[ method TEXT ]
) DOUBLE PRECISION

Calculate the kurtosis from the values in a statistical aggregate. The kurtosis is the fourth statistical moment. It is a measure of “tailedness” of a data distribution compared to a normal distribution.

Required arguments
NameTypeDescription
summaryStatsSummary1DThe statistical aggregate produced by a stats_agg call
Optional arguments
NameTypeDescription
methodTEXTThe method used for calculating the kurtosis. The two options are population and sample, which can be abbreviated to pop or samp. Defaults to sample.
Returns
ColumnTypeDescription
kurtosisDOUBLE PRECISIONThe kurtosis of the values in the statistical aggregate
Examples

Calculate the kurtosis of a sample containing the integers from 0 to 100:

SELECT kurtosis(stats_agg(data))
FROM generate_series(0, 100) data;
kurtosis
----------
1.78195
num_vals(
summary StatsSummary1D
) RETURNS BIGINT

Calculate the number of values contained in a statistical aggregate.

Required arguments
NameTypeDescription
summaryStatsSummary1DThe statistical aggregate produced by a stats_agg call
Returns
ColumnTypeDescription
num_valsDOUBLE PRECISIONThe number of values in the statistical aggregate
Examples

Calculate the number of values from 0 to 100, inclusive:

SELECT num_vals(stats_agg(data))
FROM generate_series(0, 100) data;
num_vals
--------
101
skewness(
summary StatsSummary1D,
[ method TEXT ]
) RETURNS DOUBLE PRECISION

Calculate the skewness from the values in a statistical aggregate. The skewness is the third statistical moment. It is a measure of asymmetry in a data distribution.

Required arguments
NameTypeDescription
summaryStatsSummary1DThe statistical aggregate produced by a stats_agg call
Optional arguments
NameTypeDescription
methodTEXTThe method used for calculating the skewness. The two options are population and sample, which can be abbreviated to pop or samp. Defaults to sample.
Returns
ColumnTypeDescription
skewnessDOUBLE PRECISIONThe skewness of the values in the statistical aggregate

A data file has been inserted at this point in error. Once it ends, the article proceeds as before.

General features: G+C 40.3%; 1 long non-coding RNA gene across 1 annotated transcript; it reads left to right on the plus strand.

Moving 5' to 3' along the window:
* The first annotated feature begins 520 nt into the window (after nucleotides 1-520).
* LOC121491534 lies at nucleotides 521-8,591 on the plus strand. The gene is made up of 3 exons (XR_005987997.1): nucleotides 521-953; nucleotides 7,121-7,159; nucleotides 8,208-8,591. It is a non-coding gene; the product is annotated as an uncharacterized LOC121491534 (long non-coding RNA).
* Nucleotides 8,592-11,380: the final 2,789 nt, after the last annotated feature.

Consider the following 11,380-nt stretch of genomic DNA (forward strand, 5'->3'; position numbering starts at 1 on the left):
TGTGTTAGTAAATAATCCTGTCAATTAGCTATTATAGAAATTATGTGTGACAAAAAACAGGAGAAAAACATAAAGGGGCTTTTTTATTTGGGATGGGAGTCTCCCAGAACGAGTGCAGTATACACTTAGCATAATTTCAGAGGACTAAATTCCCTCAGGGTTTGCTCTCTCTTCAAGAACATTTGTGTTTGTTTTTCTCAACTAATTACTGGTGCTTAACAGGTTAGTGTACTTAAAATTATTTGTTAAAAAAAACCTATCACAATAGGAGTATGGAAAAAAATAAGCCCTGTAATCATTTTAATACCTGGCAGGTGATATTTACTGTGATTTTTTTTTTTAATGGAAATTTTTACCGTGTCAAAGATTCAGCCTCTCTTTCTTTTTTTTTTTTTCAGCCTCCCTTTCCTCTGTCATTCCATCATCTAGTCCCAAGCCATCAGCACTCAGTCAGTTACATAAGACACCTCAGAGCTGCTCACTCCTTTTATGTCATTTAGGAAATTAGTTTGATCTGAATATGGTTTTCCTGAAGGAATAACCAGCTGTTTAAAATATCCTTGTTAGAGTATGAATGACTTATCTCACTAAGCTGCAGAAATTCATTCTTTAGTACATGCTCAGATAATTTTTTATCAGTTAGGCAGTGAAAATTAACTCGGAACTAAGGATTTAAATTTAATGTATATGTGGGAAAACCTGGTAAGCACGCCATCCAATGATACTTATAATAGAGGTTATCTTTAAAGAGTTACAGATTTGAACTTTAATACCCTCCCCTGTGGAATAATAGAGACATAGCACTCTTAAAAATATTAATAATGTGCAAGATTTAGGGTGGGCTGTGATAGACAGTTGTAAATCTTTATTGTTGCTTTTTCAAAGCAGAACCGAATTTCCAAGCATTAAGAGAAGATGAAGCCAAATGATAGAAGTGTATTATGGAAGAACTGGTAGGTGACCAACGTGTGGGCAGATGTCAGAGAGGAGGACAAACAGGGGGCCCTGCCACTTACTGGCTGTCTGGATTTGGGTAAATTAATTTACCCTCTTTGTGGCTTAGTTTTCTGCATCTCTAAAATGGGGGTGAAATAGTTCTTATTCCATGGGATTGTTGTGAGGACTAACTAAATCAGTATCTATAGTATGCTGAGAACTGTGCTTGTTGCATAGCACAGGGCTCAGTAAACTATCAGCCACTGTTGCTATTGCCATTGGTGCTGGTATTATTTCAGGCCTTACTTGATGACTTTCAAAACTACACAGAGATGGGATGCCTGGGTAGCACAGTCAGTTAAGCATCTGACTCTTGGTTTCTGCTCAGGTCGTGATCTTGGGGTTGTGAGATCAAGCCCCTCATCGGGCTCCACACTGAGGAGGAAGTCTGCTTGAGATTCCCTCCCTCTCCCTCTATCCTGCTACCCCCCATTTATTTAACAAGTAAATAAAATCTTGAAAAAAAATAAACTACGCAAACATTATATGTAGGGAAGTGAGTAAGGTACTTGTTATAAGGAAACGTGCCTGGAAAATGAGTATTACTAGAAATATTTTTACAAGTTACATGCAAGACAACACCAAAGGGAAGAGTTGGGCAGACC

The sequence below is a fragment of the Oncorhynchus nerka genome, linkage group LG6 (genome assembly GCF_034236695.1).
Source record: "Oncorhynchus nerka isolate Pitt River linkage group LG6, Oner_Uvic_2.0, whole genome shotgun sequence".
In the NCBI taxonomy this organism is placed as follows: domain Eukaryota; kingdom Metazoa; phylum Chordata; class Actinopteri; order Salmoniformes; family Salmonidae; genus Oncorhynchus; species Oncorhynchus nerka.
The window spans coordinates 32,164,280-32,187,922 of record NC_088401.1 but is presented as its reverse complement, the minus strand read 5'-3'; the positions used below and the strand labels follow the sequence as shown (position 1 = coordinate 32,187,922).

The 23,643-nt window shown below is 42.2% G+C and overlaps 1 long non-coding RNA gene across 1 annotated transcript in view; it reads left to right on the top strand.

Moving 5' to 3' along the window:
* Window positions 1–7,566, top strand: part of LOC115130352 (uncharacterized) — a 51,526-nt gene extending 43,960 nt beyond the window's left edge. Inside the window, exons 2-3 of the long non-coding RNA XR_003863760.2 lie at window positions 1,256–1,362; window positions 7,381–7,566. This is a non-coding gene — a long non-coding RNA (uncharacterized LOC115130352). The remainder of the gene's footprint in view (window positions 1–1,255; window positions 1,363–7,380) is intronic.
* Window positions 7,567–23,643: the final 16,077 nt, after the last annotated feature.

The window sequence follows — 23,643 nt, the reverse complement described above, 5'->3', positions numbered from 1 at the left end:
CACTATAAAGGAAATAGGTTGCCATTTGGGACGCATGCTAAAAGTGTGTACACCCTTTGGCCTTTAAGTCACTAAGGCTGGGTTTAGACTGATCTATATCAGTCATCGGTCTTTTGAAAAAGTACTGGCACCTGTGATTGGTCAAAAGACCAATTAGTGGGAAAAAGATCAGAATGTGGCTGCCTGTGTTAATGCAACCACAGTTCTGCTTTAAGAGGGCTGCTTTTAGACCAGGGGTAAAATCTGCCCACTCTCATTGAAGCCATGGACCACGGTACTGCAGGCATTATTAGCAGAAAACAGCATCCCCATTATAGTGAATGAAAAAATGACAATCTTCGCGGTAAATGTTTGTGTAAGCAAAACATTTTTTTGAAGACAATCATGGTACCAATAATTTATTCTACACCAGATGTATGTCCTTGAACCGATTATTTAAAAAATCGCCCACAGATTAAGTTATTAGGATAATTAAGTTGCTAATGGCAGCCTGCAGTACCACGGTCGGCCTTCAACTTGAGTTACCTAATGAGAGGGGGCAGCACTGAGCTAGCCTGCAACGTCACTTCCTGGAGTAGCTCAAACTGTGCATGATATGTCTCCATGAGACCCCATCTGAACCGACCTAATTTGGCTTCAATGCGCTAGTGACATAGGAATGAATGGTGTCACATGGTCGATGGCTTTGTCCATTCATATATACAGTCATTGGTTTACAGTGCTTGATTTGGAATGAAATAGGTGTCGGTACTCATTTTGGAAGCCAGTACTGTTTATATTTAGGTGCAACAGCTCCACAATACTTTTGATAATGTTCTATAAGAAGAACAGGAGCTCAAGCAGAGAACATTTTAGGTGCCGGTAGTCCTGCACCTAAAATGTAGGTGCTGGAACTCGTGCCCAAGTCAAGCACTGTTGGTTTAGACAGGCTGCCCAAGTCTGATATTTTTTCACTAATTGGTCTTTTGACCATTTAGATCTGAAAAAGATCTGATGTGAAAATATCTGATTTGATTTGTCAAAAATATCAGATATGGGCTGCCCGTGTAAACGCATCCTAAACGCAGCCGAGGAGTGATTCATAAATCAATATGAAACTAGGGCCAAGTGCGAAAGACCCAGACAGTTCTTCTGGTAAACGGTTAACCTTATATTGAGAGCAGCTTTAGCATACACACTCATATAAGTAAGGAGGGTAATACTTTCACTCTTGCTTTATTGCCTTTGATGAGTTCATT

Examples

Calculate the skewness of a sample containing the integers from 0 to 100:

SELECT skewness(stats_agg(data))
FROM generate_series(0, 100) data;
skewness_x
----------
0
stddev(
summary StatsSummary1D,
[ method TEXT ]
) RETURNS DOUBLE PRECISION

Calculate the standard deviation from the values in a statistical aggregate.

Required arguments
NameTypeDescription
summaryStatsSummary1DThe statistical aggregate produced by a stats_agg call
Optional arguments
NameTypeDescription
methodTEXTThe method used for calculating the standard deviation. The two options are population and sample, which can be abbreviated to pop or samp. Defaults to sample.
Returns
ColumnTypeDescription
stddevDOUBLE PRECISIONThe standard deviation of the values in the statistical aggregate
Examples

Calculate the standard deviation of a sample containing the integers from 0 to 100:

SELECT stddev(stats_agg(data))
FROM generate_series(0, 100) data;
stddev_y
--------
29.3002
sum(
summary StatsSummary1D
) RETURNS DOUBLE PRECISION

Calculate the sum of the values contained in a statistical aggregate.

Required arguments
NameTypeDescription
summaryStatsSummary1DThe statistical aggregate produced by a stats_agg call
Returns
ColumnTypeDescription
sumDOUBLE PRECISIONThe sum of the values in the statistical aggregate
Examples

Calculate the sum of the integers from 0 to 100: